The NO delivery device may be formed as a module that can be inserted in a mating equipment bay in a gas delivery system found in one location, removed and used in conjunction with a transport gas delivery system when the patient is being transported, and thereafter inserted in the equipment bay of a gas delivery system located at a second location.
The pneumatic and mechanical portions of breathing gas delivery system 10 could be contained in housing 20 which may be mounted on wheeled carriage 22 to facilitate moving the gas delivery system into proximity with patient 12.
Breathing gas delivery system 10 includes an inspiratory port 24 connected to inspiratory limb 26 of breathing circuit 28. Inspiratory limb 26 is connected through wye-connector 30 to patient limb 32 that provides the inspiratory breathing gases to patient 12 through a face mask, endotracheal tube, and the like. Patient limb 32, also receives the expiratory breathing gases of patient 12 and supplies them through wye-connector 30 to expiratory limb 34 of breathing circuit 28. Expiratory limb 34 is connected to expiratory port 36 of breathing gas delivery system 10. Breathing gas delivery system 10 includes appropriate check valves to carry out the flow of breathing gases in the manner described above. Among the sensors contained in breathing gas delivery system 10 is flow sensor 38 for measuring the flow of breathing gases in inspiratory limb 26.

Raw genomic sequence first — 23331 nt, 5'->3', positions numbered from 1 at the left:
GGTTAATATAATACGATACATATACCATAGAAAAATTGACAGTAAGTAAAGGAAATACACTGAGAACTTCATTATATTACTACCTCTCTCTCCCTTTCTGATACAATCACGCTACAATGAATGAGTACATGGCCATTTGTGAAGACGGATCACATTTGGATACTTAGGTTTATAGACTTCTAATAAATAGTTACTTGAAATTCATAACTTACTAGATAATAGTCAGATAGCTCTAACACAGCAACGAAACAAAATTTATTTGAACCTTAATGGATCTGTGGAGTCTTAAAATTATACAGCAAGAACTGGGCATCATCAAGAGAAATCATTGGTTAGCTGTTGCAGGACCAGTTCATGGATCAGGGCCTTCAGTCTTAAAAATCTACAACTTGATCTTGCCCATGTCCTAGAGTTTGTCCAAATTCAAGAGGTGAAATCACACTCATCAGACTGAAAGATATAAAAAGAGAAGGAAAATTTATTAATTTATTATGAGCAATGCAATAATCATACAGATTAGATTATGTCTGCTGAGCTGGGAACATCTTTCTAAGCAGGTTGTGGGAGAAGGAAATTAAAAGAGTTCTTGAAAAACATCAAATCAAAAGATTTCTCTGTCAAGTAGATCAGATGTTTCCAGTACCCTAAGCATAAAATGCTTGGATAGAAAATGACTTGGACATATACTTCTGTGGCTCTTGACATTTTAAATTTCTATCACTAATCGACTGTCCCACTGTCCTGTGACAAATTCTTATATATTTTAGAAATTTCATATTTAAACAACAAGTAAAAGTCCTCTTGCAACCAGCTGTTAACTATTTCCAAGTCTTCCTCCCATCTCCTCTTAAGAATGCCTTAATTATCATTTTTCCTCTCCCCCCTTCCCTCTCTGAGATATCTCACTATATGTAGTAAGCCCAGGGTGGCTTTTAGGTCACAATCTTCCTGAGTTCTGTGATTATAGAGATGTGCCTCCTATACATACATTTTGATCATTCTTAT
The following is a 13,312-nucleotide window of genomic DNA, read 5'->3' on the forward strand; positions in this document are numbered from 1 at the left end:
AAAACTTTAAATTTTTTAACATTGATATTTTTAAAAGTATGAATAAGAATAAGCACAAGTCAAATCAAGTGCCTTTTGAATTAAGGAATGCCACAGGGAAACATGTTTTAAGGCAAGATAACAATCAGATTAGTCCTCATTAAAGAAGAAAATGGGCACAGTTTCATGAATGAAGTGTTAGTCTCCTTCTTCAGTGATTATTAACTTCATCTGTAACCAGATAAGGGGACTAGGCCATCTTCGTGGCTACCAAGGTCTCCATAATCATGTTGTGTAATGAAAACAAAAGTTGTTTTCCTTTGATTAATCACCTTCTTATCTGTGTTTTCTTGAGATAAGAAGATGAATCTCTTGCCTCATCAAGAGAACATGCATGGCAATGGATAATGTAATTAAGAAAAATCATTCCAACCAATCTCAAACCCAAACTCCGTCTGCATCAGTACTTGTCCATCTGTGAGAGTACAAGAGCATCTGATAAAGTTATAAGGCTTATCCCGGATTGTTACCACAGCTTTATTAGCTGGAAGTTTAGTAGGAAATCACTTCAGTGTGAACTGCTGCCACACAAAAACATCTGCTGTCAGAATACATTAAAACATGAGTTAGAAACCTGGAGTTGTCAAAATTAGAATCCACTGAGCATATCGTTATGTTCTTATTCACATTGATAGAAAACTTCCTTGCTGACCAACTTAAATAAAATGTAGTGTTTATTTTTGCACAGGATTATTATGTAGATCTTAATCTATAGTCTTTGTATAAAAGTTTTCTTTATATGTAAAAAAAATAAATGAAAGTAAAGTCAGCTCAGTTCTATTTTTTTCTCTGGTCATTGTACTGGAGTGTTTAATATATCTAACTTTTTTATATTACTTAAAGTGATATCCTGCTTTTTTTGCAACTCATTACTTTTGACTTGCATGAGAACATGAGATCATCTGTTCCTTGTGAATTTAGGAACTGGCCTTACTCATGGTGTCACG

Breathing gas delivery system 10 includes modular equipment bay rack 40. In a typical application for breathing gas delivery system 10, the modules in modular equipment bay rack 40 comprise patient monitoring modules that can be selectively inserted in the rack, depending on the parameters of the patient to be monitored. To this end, the modules include patient leads 44 connected to patient 12. Typical modules 42 may include one for carrying out hemodynamic measurements, such as non-invasive blood pressure measurement, blood oxygen measurement, and the like; an electrocardiograph module for obtaining electrocardiographic data; an electroencephalographic module for obtaining EEG data; and a gas monitoring module for measuring breathing gas components such as carbon dioxide, oxygen, nitric oxide, and anesthetic agents.